Disability and poverty crushes children’s lives
Too many children with impairments living in the poorest families and communities – surrounded by disabling barriers – are dying, lonely, neglected, uneducated, abused, viewed as a burden, unemployable as adults… And it’s wrong.
live with disabilities, 80% in low-income countries
As governments and development agencies work together to deliver essential health and education services to children around the globe, particularly those in low income countries, there is a marginalized and largely invisible group of children who are consistently overlooked.
These are girls and boys with impairments – physical, sensory, intellectual – and they are among the most vulnerable children on the planet.
These children are hidden away, sometimes out of shame, more often out of necessity, as parents struggle to put food on the table and a roof over their family’s heads.
Misunderstanding, stigma and exclusion pulls whole families into deeper poverty. Deeper poverty makes families more vulnerable to sickness, infection, disability.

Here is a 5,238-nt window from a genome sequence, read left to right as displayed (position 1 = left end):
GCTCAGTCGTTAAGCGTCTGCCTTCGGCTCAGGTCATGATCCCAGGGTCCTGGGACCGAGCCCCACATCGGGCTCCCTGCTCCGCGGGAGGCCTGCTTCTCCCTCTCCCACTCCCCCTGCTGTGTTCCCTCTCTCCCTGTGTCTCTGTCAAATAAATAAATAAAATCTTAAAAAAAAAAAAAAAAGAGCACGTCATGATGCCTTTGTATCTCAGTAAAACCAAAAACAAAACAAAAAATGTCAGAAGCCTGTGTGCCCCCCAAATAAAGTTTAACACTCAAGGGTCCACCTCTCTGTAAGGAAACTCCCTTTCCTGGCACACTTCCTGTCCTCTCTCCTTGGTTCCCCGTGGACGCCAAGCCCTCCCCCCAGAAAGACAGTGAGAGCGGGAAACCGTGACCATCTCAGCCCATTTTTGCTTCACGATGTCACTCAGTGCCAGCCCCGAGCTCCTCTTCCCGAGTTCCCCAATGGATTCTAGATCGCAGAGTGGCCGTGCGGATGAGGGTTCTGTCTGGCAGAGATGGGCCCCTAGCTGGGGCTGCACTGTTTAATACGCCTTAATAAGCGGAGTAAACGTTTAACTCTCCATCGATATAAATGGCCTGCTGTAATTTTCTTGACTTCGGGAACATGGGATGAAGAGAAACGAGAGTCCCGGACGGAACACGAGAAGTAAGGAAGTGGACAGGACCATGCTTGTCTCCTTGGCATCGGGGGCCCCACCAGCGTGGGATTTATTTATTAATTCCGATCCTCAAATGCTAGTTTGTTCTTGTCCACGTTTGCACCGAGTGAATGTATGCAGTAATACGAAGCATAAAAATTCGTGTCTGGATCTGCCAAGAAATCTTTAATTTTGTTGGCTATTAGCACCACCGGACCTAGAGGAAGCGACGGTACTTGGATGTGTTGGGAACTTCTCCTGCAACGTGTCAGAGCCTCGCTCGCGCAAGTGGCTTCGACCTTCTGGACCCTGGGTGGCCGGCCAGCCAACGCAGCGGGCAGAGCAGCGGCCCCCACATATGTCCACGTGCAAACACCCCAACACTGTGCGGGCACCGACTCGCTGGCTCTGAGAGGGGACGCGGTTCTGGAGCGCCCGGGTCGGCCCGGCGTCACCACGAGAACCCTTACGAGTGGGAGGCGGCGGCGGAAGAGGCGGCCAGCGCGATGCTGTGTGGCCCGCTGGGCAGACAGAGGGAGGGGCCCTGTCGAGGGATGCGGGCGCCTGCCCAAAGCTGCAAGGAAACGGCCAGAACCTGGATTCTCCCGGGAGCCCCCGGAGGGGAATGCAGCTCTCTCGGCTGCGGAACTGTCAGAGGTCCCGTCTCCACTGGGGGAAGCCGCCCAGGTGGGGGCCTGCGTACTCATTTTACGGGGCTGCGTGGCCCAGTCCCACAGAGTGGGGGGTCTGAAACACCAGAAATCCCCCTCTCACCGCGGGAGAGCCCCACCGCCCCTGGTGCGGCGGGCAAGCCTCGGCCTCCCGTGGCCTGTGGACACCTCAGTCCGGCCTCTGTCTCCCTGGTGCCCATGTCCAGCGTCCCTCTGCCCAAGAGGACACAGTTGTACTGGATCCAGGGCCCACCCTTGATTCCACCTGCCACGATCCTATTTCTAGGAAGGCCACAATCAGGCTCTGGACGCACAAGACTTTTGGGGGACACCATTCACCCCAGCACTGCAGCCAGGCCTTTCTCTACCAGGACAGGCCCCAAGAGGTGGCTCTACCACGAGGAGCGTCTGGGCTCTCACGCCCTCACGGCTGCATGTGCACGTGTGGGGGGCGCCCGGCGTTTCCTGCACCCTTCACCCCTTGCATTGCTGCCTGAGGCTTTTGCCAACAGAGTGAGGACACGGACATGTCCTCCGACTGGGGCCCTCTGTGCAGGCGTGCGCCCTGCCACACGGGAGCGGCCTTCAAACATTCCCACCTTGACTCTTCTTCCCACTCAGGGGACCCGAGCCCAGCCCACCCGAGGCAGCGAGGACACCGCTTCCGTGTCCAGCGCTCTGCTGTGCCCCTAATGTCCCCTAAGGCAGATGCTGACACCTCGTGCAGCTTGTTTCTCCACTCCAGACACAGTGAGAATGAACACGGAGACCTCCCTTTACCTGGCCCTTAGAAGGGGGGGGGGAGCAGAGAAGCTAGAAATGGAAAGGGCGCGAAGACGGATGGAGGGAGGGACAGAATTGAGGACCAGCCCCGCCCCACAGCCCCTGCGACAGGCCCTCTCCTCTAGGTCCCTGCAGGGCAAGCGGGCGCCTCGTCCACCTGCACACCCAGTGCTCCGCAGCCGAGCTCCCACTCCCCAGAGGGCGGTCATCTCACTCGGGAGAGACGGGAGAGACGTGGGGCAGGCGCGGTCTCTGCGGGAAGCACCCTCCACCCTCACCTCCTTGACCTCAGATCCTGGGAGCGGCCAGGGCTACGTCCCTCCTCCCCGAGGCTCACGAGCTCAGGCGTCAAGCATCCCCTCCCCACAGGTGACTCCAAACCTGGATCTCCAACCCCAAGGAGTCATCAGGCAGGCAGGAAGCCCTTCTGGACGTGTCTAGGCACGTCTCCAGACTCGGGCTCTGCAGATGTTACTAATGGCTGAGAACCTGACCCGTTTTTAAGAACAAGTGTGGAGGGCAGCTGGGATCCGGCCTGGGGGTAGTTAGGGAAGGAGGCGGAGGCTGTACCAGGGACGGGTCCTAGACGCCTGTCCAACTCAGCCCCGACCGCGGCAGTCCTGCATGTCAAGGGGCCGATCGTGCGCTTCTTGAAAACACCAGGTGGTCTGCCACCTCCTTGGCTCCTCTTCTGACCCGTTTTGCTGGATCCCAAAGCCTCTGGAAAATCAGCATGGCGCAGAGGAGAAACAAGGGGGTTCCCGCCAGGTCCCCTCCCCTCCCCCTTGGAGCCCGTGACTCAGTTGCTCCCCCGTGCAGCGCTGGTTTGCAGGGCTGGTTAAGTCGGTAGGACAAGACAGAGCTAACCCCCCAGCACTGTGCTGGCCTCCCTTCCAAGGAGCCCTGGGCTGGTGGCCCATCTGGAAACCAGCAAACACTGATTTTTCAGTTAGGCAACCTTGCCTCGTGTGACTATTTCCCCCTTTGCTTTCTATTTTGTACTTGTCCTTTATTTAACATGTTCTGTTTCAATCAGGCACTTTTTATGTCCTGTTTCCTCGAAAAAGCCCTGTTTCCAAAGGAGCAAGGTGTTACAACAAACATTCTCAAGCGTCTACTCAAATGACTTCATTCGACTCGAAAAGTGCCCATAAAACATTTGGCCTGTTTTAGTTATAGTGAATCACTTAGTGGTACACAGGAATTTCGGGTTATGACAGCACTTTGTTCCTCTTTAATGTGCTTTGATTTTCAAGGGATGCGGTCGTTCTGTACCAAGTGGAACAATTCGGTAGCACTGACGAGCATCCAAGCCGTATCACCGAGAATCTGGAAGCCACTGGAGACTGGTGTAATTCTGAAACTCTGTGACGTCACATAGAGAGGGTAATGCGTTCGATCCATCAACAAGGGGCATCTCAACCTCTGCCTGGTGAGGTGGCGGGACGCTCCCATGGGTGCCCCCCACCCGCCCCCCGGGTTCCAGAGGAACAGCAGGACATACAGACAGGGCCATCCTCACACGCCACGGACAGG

65% of child disability
in low-income countries is preventable
Alemnesh developed bed sores. She was poor… so her family couldn’t get her the medical care she needed. The sores ate away at the muscles in her legs. We found Alemnesh feverish and in pain. Unable to walk. Lying on a plastic sheet in an empty house.
For kids like Alemnesh, disability is needless. It can be prevented or cured… but only if we believe kids like Alemnesh are worth saving. Without medical care, relatively minor impairments result in wildly twisted bones, permanent blindness, pain and in some cases death.
9 in 10 children
Every child is worth educating
For weeks, Mestu and Getu walked to the gates of their local Ethiopian school… hoping to get in, only to be disappointed. Why? Because Mestu and Getu are deaf. Because they couldn’t hear the teacher. Because the school lacked the understanding and the resources to welcome them in.
Millions of children are denied an education because they can’t see, hear, or walk – crushing their dreams, depriving the world of future scientists, teachers and business leaders.
We are all God’s children
He was called ‘cursed by God’. Neighbours said it. They didn’t understand the cleft in Fred’s lip was a physical condition – not a spiritual one. They teased him. As a result, Fred spent 6 years of his life staying out of sight. Hiding in shadows and inside his family’s small home.
Many cultures view disability as a curse. So children like Fred are hidden away – out of shame, fear – sometimes out of necessity as moms and dads work flat out to earn a living for the family.
Together with YOU, we bring hope and healing to the most vulnerable kids in the world.